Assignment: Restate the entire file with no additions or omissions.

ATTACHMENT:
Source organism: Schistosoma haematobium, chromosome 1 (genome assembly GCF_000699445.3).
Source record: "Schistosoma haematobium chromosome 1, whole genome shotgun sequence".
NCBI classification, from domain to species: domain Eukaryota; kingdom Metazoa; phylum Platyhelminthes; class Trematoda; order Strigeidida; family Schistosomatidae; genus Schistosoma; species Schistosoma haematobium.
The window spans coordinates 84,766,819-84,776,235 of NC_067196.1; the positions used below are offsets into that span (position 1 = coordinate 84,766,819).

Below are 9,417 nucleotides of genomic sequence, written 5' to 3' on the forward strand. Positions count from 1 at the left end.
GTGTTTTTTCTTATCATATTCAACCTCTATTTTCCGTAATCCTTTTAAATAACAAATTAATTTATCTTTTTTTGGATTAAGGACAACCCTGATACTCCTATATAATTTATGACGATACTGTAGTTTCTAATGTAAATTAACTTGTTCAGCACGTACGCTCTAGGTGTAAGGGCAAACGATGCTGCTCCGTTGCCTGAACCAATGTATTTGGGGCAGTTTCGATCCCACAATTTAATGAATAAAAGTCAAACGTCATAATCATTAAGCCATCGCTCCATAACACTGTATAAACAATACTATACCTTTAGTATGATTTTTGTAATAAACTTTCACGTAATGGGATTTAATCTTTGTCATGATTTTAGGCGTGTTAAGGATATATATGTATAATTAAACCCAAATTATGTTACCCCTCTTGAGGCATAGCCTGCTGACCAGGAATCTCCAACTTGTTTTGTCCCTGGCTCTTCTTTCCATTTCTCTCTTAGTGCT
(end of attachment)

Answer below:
Source organism: Schistosoma haematobium, chromosome 1 (genome assembly GCF_000699445.3).
Source record: "Schistosoma haematobium chromosome 1, whole genome shotgun sequence".
NCBI classification, from domain to species: domain Eukaryota; kingdom Metazoa; phylum Platyhelminthes; class Trematoda; order Strigeidida; family Schistosomatidae; genus Schistosoma; species Schistosoma haematobium.
The window spans coordinates 84,766,819-84,776,235 of NC_067196.1; the positions used below are offsets into that span (position 1 = coordinate 84,766,819).

Below are 9,417 nucleotides of genomic sequence, written 5' to 3' on the forward strand. Positions count from 1 at the left end.
GTGTTTTTTCTTATCATATTCAACCTCTATTTTCCGTAATCCTTTTAAATAACAAATTAATTTATCTTTTTTTGGATTAAGGACAACCCTGATACTCCTATATAATTTATGACGATACTGTAGTTTCTAATGTAAATTAACTTGTTCAGCACGTACGCTCTAGGTGTAAGGGCAAACGATGCTGCTCCGTTGCCTGAACCAATGTATTTGGGGCAGTTTCGATCCCACAATTTAATGAATAAAAGTCAAACGTCATAATCATTAAGCCATCGCTCCATAACACTGTATAAACAATACTATACCTTTAGTATGATTTTTGTAATAAACTTTCACGTAATGGGATTTAATCTTTGTCATGATTTTAGGCGTGTTAAGGATATATATGTATAATTAAACCCAAATTATGTTACCCCTCTTGAGGCATAGCCTGCTGACCAGGAATCTCCAACTTGTTTTGTCCCTGGCTCTTCTTTCCATTTCTCTCTTAGTGCT